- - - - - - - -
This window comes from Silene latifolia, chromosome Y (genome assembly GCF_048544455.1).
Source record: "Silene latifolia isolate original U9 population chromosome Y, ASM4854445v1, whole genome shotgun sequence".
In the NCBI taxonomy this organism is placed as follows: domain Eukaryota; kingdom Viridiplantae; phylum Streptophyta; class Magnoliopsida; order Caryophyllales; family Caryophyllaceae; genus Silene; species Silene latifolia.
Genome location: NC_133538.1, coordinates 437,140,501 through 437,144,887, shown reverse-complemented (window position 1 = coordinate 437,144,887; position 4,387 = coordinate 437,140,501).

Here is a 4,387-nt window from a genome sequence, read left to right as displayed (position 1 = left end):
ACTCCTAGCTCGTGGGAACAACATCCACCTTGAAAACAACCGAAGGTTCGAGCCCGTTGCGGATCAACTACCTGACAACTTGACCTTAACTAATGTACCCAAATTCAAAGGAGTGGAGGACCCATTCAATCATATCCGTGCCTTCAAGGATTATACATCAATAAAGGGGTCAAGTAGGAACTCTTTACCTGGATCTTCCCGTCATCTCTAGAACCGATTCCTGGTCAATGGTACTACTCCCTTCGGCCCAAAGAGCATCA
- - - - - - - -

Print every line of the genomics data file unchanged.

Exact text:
This window comes from Silene latifolia, chromosome Y (genome assembly GCF_048544455.1).
Source record: "Silene latifolia isolate original U9 population chromosome Y, ASM4854445v1, whole genome shotgun sequence".
In the NCBI taxonomy this organism is placed as follows: domain Eukaryota; kingdom Viridiplantae; phylum Streptophyta; class Magnoliopsida; order Caryophyllales; family Caryophyllaceae; genus Silene; species Silene latifolia.
Genome location: NC_133538.1, coordinates 437,140,501 through 437,144,887, shown reverse-complemented (window position 1 = coordinate 437,144,887; position 4,387 = coordinate 437,140,501).

Here is a 4,387-nt window from a genome sequence, read left to right as displayed (position 1 = left end):
ACTCCTAGCTCGTGGGAACAACATCCACCTTGAAAACAACCGAAGGTTCGAGCCCGTTGCGGATCAACTACCTGACAACTTGACCTTAACTAATGTACCCAAATTCAAAGGAGTGGAGGACCCATTCAATCATATCCGTGCCTTCAAGGATTATACATCAATAAAGGGGTCAAGTAGGAACTCTTTACCTGGATCTTCCCGTCATCTCTAGAACCGATTCCTGGTCAATGGTACTACTCCCTTCGGCCCAAAGAGCATCA